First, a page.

Thursday, May 27, 2010


Renovation complete, more or less

I know I said I'd return to regular blogging soon. It appears that soon is not yet, however. The summery weather has me painting outside again, and working in the garden (which is almost all in, finally), but not so much sitting in front of the computer. For anyone who is still with me, here is a short post with a few photos. I thought about posting some "before" pictures, but they are far too dreary. Instead, the finished third floor in all its clean splendour. The new dormer window in our formerly dark and dusty attic:

The view is out over the treetops, away down the hill, overlooking the northern edge of Penobscot Bay, or rather, to be precise, the place where the Penobscot River officially becomes the ocean. We see fog coming in, often. Which is good. If it were sunny and clear every day, instead of painting up here I might just spend all my time standing at the window and staring out at the horizon.

My hero Ken the Carpenter built great storage closets under the eaves - this one is for my art supplies. Everything painting-to-be goes in here - canvas, stretcher bars, wooden panels, gesso, extra paint, and my outdoor painting kit. The closets have black forged drop latches on them, and strap hinges:

Walk to the other end of the room and turn and look back and this is what you see - the picture window into the back yard and lots of open space. I know art studios traditionally have north-facing windows, but hey, this is Maine, and I for one am not going to put a skylight or dormer on the north side of this house, for ice to work its way into for several months of the year. The big window faces due east, the dormer south, another window faces west out over the street. That's a lot of light, any time of day. Besides, north light is dark light, if that makes any sense. I want light light.

We (I) painted the chimneys white so they blend in somewhat. Still no light fixtures (note bare bulb hanging from ceiling) and the door at the bottom of the stairwell won't close because the bannister pushed it out of its square slightly. But hey, that's about it, and who's complaining! Not me, this is the best workspace I've ever had. Over the years I've painted in cramped stairwell corners, dark hallways, crowded studios with other artists and all their messy stuff, kitchens. I loved the little studio room I had in the back of the bookshop, but it was only about eight by ten feet. So I painted these teensy paintings. This new room is thirty feet long - I know I've said it before, but I'll say it again - thirty feet long!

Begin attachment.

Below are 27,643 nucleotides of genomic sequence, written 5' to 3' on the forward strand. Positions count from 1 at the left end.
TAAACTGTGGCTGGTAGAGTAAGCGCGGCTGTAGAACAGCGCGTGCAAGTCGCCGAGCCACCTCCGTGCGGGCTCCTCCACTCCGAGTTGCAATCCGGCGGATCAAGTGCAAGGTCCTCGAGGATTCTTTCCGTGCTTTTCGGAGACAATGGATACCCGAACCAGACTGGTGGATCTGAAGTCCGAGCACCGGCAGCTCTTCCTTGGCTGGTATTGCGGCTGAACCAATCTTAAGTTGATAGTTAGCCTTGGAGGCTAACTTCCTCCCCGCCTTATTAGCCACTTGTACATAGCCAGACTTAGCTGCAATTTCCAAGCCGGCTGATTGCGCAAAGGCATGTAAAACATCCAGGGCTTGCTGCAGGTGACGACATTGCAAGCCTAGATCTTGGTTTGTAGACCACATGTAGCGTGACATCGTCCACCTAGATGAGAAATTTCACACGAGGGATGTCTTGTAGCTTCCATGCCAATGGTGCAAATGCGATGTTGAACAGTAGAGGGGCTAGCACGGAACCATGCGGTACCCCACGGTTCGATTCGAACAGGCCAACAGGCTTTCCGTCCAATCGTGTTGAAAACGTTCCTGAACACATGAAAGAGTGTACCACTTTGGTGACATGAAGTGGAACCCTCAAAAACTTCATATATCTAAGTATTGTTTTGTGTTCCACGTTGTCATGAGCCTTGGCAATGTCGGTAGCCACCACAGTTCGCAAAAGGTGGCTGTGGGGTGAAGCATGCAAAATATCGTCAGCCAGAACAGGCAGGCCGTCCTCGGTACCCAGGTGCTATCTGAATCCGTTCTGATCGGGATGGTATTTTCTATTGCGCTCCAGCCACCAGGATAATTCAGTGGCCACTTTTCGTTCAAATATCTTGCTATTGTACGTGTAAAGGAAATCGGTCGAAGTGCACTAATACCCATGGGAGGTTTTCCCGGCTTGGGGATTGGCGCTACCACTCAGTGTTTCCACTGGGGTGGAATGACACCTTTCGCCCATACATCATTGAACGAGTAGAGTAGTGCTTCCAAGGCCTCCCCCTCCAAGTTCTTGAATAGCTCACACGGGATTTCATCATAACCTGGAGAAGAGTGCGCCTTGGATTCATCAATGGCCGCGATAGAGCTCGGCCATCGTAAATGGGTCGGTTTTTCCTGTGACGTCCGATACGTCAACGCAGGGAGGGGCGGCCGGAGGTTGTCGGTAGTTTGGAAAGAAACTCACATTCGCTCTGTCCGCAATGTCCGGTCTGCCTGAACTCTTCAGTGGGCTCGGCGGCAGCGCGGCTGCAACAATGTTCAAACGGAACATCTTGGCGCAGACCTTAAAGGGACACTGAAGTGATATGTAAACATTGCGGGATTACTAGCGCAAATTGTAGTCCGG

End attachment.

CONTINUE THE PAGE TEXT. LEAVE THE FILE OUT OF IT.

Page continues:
Now I need to get busy. The rest of the house is settling down - many books are in motion as we rearrange the book room and guest room - and I'm hoping to sell a lot of both books and paintings this summer, to build up our demolished savings account once again before snow flies and I worry about the winter heating bills. Here's to a good season...

Wednesday, May 19, 2010


Local forecast: bookish with a chance of showers

I spent this dark rainy day ensconced in the book room at home, regarding my subfusc accumulations with a jaundiced eye. Not to overly anthropomorphise, but they responded in kind. Having moved the books several times over the past few years, I find myself wanting to significantly lighten the load, so I've been culling again. The books seem to know, and cringe away from me deeper into the shelves.

They can't hide, though. I looked at every book on every shelf. Now, when we moved into this house, I haphazardly organized the books as I unpacked them, and haven't rearranged since. Which means today, sorting, I found Evelyn Waugh shelved in three different places, and W. Somerset Maugham in two, and Christopher Morley all over. I also found myself wondering if I will ever read anything by Anthony Powell (shelved in two places). Do I need A Dance to the Music of Time in both hardcover and softcover? Do I need books about Anthony Powell if I've never read Anthony Powell himself? Does my well-being require ten books by H.H. the Dalai Lama, or will five suffice? Am I required to keep books other people have given me, books I did not choose and will certainly never read? Books inscribed to me? Do I need to own a book just because I've already owned it for twenty years? If I will never have a complete collection of the McSweeney's oeuvre, why should I retain some decidedly odd novels just because they carry that imprint? I used to love the novels of Douglas Coupland, do I still? Is Lorrie Moore just too depressing to have around, brilliant as her books are, even if they are first editions? Why, exactly, do I have all these books about the British Empire, and why do I love them so? I did a lot of standing around and staring into space while thinking thoughts such as these. It made for a long day.